This is an example of a complete antenna assembly.

http://www.zkarlo.com/ZkarloImages/ProductImages/R58.jpg

There is a PCB assembly on the end of each cable. That
contains a dipole structure or the like, which is
the actual impedance matched antenna. It doesn't have
a lot of exposed area, but still works fine. Trust
the RF engineers, to do it right. There is no need
to connect giant "buggy whips" to the thing, to make
your Wifi work.

Man, this is a 'mess'. I certainly would not have anything like this
connected within the laptop would i?

This picture you sent me earlier
http://www.irisvista.com/tech/laptops/ToshibaA75/disassembly/big/Toshiba_A75_02.jpg

shows a PA3373U-1MPC wireless module with the two wires in question
neatly folded on top and seem to go under some sort of metal ?strip?,
as yet unknown to me. Could the metal ?strip? be an antenna? It lays
right on top of the 'main' and 'aux' pins on the Wifi module. Maybe
somehow the wires are made to connect to the pins by the strip?
Mass confusion here. For me anyway.
 
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J

jw

Take a look here:
mini pci wifi card with antenna connected ..
http://www.thinkpads.com/wp-content...de/lenovo-thinkpad-t410-upgrade-wifi-card.jpg

Do your loose wires look similar?
I'm just wondering if maybe someone snipped off the connector ends.

No they do not - if my wires had any kind of clip on their ends,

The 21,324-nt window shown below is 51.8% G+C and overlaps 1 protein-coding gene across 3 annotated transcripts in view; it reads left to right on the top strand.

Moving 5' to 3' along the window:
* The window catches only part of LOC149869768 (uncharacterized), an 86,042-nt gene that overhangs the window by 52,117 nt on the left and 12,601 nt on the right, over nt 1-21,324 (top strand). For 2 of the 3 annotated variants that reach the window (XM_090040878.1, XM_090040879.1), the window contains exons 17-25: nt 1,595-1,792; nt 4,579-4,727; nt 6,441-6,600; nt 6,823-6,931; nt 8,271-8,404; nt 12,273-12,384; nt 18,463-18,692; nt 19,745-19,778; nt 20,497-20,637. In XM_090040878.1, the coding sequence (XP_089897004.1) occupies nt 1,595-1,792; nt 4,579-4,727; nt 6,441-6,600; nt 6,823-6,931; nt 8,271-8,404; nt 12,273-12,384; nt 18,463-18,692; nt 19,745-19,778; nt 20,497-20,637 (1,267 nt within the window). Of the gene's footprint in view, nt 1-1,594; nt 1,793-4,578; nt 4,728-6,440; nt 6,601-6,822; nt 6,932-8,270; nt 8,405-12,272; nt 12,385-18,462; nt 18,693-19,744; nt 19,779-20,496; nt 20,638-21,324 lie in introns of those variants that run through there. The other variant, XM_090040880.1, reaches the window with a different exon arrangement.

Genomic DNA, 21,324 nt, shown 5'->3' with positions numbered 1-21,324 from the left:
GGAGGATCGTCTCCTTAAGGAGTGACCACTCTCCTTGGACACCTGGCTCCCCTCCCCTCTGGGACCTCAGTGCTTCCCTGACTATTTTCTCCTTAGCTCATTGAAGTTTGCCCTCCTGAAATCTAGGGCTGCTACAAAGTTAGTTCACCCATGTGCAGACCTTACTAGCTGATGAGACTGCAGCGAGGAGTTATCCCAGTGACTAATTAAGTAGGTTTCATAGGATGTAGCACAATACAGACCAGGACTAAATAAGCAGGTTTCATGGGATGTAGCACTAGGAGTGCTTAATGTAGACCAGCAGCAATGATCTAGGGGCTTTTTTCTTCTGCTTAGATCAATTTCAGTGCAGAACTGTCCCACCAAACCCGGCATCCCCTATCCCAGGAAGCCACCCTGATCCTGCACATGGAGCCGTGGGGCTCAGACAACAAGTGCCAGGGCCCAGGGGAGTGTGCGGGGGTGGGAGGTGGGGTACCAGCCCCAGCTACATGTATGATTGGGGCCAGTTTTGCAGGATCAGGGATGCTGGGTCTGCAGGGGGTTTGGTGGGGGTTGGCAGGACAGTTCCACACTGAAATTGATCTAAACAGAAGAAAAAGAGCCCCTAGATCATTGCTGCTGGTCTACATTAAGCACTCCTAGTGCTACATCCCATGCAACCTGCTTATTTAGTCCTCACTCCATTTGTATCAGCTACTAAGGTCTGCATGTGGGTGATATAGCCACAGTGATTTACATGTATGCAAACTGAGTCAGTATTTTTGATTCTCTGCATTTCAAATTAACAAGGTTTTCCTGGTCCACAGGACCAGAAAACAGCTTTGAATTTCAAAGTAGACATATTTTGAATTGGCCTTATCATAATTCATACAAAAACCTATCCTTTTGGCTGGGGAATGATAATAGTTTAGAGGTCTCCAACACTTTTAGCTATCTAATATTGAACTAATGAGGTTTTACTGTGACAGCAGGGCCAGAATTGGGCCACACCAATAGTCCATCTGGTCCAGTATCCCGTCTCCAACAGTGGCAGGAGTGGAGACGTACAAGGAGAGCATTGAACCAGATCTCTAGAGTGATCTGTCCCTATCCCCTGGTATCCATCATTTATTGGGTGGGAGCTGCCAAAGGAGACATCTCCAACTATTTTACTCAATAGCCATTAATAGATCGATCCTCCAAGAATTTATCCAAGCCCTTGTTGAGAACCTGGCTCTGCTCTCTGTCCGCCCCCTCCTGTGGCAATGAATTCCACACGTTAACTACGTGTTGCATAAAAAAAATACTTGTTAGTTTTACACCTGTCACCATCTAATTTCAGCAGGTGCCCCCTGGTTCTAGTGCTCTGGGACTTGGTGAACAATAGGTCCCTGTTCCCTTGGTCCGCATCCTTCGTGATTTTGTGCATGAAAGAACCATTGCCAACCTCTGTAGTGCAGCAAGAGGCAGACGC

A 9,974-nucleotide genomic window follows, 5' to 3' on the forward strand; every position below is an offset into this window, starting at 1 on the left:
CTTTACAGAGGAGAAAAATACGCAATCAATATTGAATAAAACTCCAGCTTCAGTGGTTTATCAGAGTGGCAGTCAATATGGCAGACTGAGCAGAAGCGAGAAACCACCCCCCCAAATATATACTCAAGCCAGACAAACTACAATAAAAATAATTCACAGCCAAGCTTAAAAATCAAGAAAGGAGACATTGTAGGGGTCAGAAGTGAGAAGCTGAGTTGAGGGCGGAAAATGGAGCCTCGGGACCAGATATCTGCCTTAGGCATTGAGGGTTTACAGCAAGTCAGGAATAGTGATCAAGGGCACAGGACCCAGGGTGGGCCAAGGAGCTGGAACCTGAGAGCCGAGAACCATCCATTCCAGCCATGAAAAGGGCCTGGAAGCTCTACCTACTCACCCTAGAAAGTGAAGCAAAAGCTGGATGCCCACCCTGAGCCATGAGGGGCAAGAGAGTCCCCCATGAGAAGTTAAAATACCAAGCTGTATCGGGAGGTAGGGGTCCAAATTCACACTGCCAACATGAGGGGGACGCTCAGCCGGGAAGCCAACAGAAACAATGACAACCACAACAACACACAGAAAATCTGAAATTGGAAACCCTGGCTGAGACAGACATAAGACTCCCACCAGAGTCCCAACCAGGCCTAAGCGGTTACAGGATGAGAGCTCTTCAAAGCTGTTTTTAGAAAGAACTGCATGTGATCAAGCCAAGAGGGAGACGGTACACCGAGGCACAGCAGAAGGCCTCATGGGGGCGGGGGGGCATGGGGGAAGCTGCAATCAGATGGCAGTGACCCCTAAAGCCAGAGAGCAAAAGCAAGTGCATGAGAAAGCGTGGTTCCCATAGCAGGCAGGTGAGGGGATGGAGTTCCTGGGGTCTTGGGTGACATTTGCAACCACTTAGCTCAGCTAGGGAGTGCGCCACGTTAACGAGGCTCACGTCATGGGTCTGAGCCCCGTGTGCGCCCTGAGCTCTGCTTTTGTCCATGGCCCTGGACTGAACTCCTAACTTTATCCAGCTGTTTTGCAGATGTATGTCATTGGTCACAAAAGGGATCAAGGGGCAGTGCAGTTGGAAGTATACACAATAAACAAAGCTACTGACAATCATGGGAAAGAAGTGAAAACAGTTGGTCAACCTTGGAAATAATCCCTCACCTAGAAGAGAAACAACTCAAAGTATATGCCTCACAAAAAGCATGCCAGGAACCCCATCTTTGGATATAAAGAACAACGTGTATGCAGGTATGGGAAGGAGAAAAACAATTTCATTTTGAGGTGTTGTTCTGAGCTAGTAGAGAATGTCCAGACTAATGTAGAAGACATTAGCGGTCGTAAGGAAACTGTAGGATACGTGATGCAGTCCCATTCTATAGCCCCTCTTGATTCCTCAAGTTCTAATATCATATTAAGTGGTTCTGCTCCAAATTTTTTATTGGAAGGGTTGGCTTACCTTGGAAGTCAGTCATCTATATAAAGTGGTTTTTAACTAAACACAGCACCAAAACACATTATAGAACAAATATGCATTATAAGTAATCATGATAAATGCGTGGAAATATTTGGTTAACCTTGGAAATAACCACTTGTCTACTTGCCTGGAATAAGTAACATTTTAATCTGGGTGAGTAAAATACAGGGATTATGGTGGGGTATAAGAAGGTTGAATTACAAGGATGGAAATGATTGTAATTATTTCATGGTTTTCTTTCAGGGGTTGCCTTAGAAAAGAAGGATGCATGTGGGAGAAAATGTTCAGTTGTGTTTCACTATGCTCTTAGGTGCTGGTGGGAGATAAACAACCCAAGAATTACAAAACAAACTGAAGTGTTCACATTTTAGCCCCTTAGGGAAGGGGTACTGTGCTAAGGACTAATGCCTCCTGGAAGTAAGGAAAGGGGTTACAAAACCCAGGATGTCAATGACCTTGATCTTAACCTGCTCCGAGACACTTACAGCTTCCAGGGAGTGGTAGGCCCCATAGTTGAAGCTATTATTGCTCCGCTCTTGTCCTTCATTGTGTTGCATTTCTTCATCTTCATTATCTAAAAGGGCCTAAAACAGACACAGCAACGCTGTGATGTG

someone cut them off probably when the wires were separated from
whatever they were connected to. The wire ends in your picture
appear to be normal wire-end connectors, and at first glance would
appear NOT to be able to connect to the pins on my PA3373U-1MPC
module. However, I found a clearer picture of that 622ANHMW card at
http://cgi.ebay.co.uk/Intel-Advanced-N-6200-IBM-mini-Half-card-60Y3191-/170519503187

in which the pins match what I have PERFECTLY. Therefore, I have to
conclude that I need to find wire-ends like those in your picture. Do
you agree?

Thanks


Duke
 
1

123Jim

No they do not - if my wires had any kind of clip on their ends,
someone cut them off probably when the wires were separated from
whatever they were connected to. The wire ends in your picture
appear to be normal wire-end connectors, and at first glance would
appear NOT to be able to connect to the pins on my PA3373U-1MPC
module. However, I found a clearer picture of that 622ANHMW card at
http://cgi.ebay.co.uk/Intel-Advanced-N-6200-IBM-mini-Half-card-60Y3191-/170519503187

in which the pins match what I have PERFECTLY. Therefore, I have to
conclude that I need to find wire-ends like those in your picture. Do